153. Gavril Dometskoi was educated at the Kiev Academy and died in Kiev before 1725, but his role in Russian Church history was played out in Muscovy. As abbot of the Danilovskii monastery in Moscow and later as archimandrite in the Simonovskii monastery he became thoroughly embroiled in the late 17th century controversies between the Graeco-Slavonic and Latin parties siding with Medvedev's western leaning faction (these controversies are discussed in the next chapter, section V). Dometskoi was also involved in similar controversies in Novgorod. Cf. Russkii biograficheskii slovar' (Moscow, 1914), IV, pp. 36-37.

154. As quoted by Silvestr Kossov. [Author's note.] Silvestr Kossov (d. 1657) was a student at the Kiev Academy whom Peter Mogila sent to Polish colleges as well. He also taught in the Kiev Academy before becoming bishop of Mstislavl. On Mogila's death in 1647 Kossov succeeded him as metropolitan of Kiev. His works, written in both Russian and Polish, are discussed below, section VIII.

155. Isaia Kozlovskii (d. 1651), who taught for a while at the brotherhood school in Lvov, was brought to Kiev by Mogila in 1631. He soon became abbot of the Pustino-Nikolaevskii Monastery in Kiev and assisted Mogila in his educational activities throughout West Russia.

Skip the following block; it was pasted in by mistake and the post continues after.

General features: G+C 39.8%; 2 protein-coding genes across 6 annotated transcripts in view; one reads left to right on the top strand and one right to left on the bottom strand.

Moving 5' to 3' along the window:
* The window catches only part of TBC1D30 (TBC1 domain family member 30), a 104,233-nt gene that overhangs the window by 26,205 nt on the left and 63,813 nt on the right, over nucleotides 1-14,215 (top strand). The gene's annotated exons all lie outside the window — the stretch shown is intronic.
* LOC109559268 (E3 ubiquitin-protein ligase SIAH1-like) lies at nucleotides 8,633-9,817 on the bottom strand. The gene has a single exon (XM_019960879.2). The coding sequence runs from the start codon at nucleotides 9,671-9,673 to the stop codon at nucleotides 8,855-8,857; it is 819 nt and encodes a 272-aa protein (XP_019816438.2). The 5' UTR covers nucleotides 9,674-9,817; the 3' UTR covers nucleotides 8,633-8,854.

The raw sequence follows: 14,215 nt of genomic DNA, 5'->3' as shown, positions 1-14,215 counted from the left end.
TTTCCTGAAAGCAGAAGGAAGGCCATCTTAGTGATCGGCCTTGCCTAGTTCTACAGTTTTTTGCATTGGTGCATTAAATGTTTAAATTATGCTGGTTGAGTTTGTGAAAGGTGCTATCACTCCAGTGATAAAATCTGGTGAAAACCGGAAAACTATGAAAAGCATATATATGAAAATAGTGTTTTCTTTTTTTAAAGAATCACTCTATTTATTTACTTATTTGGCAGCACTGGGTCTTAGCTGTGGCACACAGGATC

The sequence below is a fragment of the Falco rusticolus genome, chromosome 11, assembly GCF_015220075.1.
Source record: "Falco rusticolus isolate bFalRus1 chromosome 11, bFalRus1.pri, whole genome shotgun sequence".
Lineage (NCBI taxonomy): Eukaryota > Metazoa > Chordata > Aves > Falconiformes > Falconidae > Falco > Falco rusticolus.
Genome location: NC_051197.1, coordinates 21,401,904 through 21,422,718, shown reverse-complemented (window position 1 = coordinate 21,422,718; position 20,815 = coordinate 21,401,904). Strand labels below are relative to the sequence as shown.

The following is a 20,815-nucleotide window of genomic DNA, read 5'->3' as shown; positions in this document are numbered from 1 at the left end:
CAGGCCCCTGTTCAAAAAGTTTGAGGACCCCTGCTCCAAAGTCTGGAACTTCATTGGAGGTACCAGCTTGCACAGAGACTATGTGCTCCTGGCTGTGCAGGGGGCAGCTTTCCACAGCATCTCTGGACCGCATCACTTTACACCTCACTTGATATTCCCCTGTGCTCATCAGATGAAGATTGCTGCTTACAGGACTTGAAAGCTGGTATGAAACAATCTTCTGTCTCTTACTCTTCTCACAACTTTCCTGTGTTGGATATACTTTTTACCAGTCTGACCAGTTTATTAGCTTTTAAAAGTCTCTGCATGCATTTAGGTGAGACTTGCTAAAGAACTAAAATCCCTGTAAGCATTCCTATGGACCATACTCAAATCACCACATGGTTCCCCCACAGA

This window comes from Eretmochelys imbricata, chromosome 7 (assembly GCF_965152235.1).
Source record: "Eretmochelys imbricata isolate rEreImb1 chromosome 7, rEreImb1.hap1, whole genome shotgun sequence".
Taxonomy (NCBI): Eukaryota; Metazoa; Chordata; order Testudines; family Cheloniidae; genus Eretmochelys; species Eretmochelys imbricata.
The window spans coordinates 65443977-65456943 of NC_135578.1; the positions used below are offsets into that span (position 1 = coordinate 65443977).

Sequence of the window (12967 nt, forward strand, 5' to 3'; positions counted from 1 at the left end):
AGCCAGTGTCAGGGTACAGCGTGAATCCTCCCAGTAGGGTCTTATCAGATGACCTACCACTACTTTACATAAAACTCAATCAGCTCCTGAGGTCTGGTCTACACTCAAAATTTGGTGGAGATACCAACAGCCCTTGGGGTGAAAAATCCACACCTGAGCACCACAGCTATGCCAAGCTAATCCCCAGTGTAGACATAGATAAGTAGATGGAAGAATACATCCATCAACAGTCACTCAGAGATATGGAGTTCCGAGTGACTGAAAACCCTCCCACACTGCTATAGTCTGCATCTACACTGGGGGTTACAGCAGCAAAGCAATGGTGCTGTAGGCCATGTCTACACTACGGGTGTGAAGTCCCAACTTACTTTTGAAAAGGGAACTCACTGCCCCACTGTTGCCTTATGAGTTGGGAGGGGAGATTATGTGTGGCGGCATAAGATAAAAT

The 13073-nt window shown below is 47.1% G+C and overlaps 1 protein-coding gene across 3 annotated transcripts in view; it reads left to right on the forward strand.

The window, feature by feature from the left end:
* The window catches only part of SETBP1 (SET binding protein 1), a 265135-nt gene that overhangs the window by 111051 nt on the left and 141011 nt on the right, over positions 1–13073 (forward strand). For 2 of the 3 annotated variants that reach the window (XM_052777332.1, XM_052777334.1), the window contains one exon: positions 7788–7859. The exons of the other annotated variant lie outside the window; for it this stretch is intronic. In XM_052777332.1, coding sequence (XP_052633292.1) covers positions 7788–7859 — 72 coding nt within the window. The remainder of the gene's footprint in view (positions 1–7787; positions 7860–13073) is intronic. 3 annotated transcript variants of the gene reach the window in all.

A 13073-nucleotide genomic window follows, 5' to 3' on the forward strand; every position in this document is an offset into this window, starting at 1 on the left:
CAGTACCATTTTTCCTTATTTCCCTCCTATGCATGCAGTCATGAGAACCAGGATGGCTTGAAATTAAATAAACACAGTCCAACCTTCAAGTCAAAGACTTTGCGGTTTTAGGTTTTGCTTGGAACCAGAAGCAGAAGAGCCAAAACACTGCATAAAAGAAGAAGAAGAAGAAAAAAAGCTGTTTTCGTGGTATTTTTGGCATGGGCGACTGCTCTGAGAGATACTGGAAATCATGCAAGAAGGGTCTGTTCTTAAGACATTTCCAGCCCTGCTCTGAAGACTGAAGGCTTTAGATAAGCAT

156. It was later transferred to the Goshchi or Hoszczy monastery in Volynia. [Author's note.]

157. Cf. the Polish order of the Piarists, “Ordo Piarum Scholarum.” [Author's note.] The “Order of the Poor Clerics Regular of the Mother of God of the Pious Schools” was established in Rome in 1597 by Joseph Calasanctius (1556- 1648). Its purpose was to provide a free Catholic education for children, and the order spread rapidly enough for the Piarists to found their own colleges.

158. Joseph Dobrovskii (1753-1829) was a Bohemian Jesuit and philologist who did extensive studies on Slavic languages. Among his important works are Scriptores rerum bohemicarurji (Prague, 1783-4); Cyrillus and Metbodius, der Slawen Apostel (Prague, 1823); and Institutiones Linguae Slavonicae dialicti veteris (Vienna, 1822).

159. Smotritskii's grammar of Church Slavonic, modelled after Lascaris' Greek grammar, also served as a model for a succession of Russian grammars including that of Lomonosov. See E.S. Prokoshina, Meletii Smotritskii (Minsk, 1966). The complete title of Smotritskii's grammar is Grammatika slavenskaia pravilnoe sintagma po tshchaniem mnogogreshnago mnikha Meletiia Smotritskago (Vilna, 1619).

160. Iosafat Kuntsevich (1580-1623) organized the Uniate Basilian order of monks along with Veliamin Rutskii. Kuntsevich was murdered in an anti-union riot in Vitebsk in 1623, and is a saint of the Western Church.

161. Iov Boretskii, see above.